That’s an extensive list, Liz, and I’m sure listeners can think of other categories too. Or some that don’t apply but it’s a good guideline and then costs can be allocated. You can then calculate a budget based on what you really want to do.
Hope that’s answered your question, Leanne! What’s next, Nicky?
Well, here’s another question from Sarah. As a new business, how can I get my name out there?
I would say the first thing to do is to really spend some time building your social media accounts. For me, when my Twitter account started growing and I was communicating with followers, it really made me feel that I had arrived! The trick is to use the best channels for your business as not all of them will be appropriate. I always say be where your customer are so if they’re not on Instagram, don’t waste energy posting there.
I so agree, it’s about quality, not quantity. Recent stats say that 41% of businesses have received sales as a result of a blog, and 39% of B2B as a result of using twitter.
Saying that, it’s important to remember that social media are not sales channels, it’s more about raising awareness and we’ll be covering this in a future Marketing Menu podcast.
Sarah, you could also think about some more grass-roots type of marketing, depending on your business. Could you do a flyer drop in your local area? I recently had a flyer through the door from a landscape gardener and as it turned out, that’s exactly what I was looking for so it saved me trawling through Google.
I’d add that if you are selling stuff in the community, say like pond cleaning, household maintenance etc, then always drop a handwritten card or flyer into all of the houses in the street when you start work, saying you are in the area and if they get in touch you’re offering a discount say, or give them an opportunity to come and look at your work, so long as that’s okay with the homeowner of course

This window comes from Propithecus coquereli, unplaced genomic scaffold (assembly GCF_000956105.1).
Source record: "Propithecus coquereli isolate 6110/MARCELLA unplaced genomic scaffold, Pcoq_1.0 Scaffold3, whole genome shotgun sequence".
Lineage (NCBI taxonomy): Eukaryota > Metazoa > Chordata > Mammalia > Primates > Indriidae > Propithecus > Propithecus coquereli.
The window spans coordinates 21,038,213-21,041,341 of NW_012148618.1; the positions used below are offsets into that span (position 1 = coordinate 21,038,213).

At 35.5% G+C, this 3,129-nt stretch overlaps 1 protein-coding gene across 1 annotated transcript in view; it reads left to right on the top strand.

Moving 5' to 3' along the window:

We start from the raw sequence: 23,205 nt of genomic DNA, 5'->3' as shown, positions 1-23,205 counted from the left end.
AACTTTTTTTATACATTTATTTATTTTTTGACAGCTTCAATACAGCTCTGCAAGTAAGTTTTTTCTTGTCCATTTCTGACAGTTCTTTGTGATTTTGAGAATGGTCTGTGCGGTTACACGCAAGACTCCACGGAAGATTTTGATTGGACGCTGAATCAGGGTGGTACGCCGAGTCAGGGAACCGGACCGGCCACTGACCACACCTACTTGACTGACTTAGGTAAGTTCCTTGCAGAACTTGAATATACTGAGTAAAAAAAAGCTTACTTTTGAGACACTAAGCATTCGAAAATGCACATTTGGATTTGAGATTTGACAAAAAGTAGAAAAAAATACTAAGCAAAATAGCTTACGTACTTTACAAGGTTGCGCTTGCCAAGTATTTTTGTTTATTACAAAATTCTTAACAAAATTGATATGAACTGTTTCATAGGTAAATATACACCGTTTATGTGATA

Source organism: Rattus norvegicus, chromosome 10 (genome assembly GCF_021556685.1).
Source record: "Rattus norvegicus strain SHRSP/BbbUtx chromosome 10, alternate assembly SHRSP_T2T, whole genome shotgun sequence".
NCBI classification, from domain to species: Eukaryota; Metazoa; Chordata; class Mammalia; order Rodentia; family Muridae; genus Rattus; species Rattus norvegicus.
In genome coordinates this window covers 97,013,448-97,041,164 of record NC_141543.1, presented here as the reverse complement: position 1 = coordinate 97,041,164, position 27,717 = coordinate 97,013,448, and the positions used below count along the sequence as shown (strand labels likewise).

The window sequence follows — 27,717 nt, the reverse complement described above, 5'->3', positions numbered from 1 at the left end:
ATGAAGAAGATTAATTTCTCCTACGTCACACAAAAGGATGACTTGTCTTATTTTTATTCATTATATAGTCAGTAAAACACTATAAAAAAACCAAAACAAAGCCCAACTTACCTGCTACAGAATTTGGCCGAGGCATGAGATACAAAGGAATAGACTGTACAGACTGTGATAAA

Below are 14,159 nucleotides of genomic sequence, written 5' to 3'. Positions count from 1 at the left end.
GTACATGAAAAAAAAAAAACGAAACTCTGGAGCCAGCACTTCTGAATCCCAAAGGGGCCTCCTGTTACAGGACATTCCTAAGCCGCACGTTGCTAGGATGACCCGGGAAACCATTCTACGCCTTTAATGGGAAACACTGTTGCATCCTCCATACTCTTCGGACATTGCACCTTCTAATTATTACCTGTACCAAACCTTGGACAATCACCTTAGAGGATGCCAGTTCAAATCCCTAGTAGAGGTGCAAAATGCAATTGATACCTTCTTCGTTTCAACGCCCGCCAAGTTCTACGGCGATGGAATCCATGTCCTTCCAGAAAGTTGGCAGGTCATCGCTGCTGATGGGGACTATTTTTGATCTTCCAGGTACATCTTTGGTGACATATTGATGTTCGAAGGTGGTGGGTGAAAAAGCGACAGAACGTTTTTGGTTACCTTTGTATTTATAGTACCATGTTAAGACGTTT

Yes, it’s true, sometimes it’s so easy to forget with advances in technology that sometimes the good old fashioned methods still work! Things like introductory offers and vouchers still work well and help with word of mouth recommendations.
And of course, there’s always local media who may be interested in a Press Release, particularly if you are a new start up business.
How about creating an interesting video and publishing it on your own YouTube channel?
Or you could produce a unique piece of insight or research and publish it as a blog. You could also run an experiment and publish the results.
You could run an event or open day to spread the word. Or do something to support a charity – that way you utilise their promotional channels too as well as supporting a good cause. Charity supporters are very loyal and you will be exposed to a large audience.
It might seem odd to offer something free but you could give a talk about your product or service, depending on your business. For instance, local libraries or business networking groups are very keen to support businesses that offer free talks to people when they are helping to develop skills.